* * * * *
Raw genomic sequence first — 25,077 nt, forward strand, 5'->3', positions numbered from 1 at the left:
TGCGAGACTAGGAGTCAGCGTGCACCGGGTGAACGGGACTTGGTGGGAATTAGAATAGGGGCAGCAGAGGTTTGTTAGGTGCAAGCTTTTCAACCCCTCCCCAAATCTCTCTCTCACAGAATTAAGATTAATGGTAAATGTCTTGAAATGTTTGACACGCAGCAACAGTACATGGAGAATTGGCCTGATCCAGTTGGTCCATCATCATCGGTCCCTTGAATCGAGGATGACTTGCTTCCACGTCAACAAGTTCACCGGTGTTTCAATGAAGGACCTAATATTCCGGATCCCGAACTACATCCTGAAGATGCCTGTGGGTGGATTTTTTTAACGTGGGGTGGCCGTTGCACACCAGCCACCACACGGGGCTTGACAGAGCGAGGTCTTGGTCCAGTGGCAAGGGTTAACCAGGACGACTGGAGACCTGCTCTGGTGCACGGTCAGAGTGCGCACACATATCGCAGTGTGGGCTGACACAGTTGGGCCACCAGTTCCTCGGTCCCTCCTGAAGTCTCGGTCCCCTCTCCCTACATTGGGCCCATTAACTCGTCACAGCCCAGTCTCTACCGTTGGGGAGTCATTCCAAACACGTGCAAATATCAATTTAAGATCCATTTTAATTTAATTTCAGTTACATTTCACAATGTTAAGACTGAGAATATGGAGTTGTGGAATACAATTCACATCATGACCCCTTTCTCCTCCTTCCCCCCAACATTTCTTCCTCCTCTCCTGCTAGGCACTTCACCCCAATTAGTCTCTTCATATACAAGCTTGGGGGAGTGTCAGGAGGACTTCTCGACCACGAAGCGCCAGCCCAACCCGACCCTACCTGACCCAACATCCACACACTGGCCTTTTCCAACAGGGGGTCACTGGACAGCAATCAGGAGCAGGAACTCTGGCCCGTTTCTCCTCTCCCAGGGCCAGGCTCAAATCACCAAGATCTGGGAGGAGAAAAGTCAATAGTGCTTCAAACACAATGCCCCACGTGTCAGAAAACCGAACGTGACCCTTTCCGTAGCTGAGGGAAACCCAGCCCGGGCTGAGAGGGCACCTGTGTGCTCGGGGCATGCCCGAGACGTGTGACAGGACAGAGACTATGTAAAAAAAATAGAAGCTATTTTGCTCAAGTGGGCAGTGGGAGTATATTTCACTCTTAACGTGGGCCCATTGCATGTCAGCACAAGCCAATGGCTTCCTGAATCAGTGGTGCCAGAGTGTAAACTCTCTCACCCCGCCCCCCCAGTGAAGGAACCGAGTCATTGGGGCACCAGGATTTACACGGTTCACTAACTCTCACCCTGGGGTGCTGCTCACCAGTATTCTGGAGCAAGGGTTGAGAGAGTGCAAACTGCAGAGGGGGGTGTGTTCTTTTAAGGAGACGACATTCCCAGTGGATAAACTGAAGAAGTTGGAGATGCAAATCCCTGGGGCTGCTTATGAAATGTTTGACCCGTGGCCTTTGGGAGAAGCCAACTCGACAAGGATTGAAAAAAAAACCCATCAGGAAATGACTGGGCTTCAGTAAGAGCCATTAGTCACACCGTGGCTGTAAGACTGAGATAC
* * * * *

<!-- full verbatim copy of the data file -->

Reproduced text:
Raw genomic sequence first — 25,077 nt, forward strand, 5'->3', positions numbered from 1 at the left:
TGCGAGACTAGGAGTCAGCGTGCACCGGGTGAACGGGACTTGGTGGGAATTAGAATAGGGGCAGCAGAGGTTTGTTAGGTGCAAGCTTTTCAACCCCTCCCCAAATCTCTCTCTCACAGAATTAAGATTAATGGTAAATGTCTTGAAATGTTTGACACGCAGCAACAGTACATGGAGAATTGGCCTGATCCAGTTGGTCCATCATCATCGGTCCCTTGAATCGAGGATGACTTGCTTCCACGTCAACAAGTTCACCGGTGTTTCAATGAAGGACCTAATATTCCGGATCCCGAACTACATCCTGAAGATGCCTGTGGGTGGATTTTTTTAACGTGGGGTGGCCGTTGCACACCAGCCACCACACGGGGCTTGACAGAGCGAGGTCTTGGTCCAGTGGCAAGGGTTAACCAGGACGACTGGAGACCTGCTCTGGTGCACGGTCAGAGTGCGCACACATATCGCAGTGTGGGCTGACACAGTTGGGCCACCAGTTCCTCGGTCCCTCCTGAAGTCTCGGTCCCCTCTCCCTACATTGGGCCCATTAACTCGTCACAGCCCAGTCTCTACCGTTGGGGAGTCATTCCAAACACGTGCAAATATCAATTTAAGATCCATTTTAATTTAATTTCAGTTACATTTCACAATGTTAAGACTGAGAATATGGAGTTGTGGAATACAATTCACATCATGACCCCTTTCTCCTCCTTCCCCCCAACATTTCTTCCTCCTCTCCTGCTAGGCACTTCACCCCAATTAGTCTCTTCATATACAAGCTTGGGGGAGTGTCAGGAGGACTTCTCGACCACGAAGCGCCAGCCCAACCCGACCCTACCTGACCCAACATCCACACACTGGCCTTTTCCAACAGGGGGTCACTGGACAGCAATCAGGAGCAGGAACTCTGGCCCGTTTCTCCTCTCCCAGGGCCAGGCTCAAATCACCAAGATCTGGGAGGAGAAAAGTCAATAGTGCTTCAAACACAATGCCCCACGTGTCAGAAAACCGAACGTGACCCTTTCCGTAGCTGAGGGAAACCCAGCCCGGGCTGAGAGGGCACCTGTGTGCTCGGGGCATGCCCGAGACGTGTGACAGGACAGAGACTATGTAAAAAAAATAGAAGCTATTTTGCTCAAGTGGGCAGTGGGAGTATATTTCACTCTTAACGTGGGCCCATTGCATGTCAGCACAAGCCAATGGCTTCCTGAATCAGTGGTGCCAGAGTGTAAACTCTCTCACCCCGCCCCCCCAGTGAAGGAACCGAGTCATTGGGGCACCAGGATTTACACGGTTCACTAACTCTCACCCTGGGGTGCTGCTCACCAGTATTCTGGAGCAAGGGTTGAGAGAGTGCAAACTGCAGAGGGGGGTGTGTTCTTTTAAGGAGACGACATTCCCAGTGGATAAACTGAAGAAGTTGGAGATGCAAATCCCTGGGGCTGCTTATGAAATGTTTGACCCGTGGCCTTTGGGAGAAGCCAACTCGACAAGGATTGAAAAAAAAACCCATCAGGAAATGACTGGGCTTCAGTAAGAGCCATTAGTCACACCGTGGCTGTAAGACTGAGATAC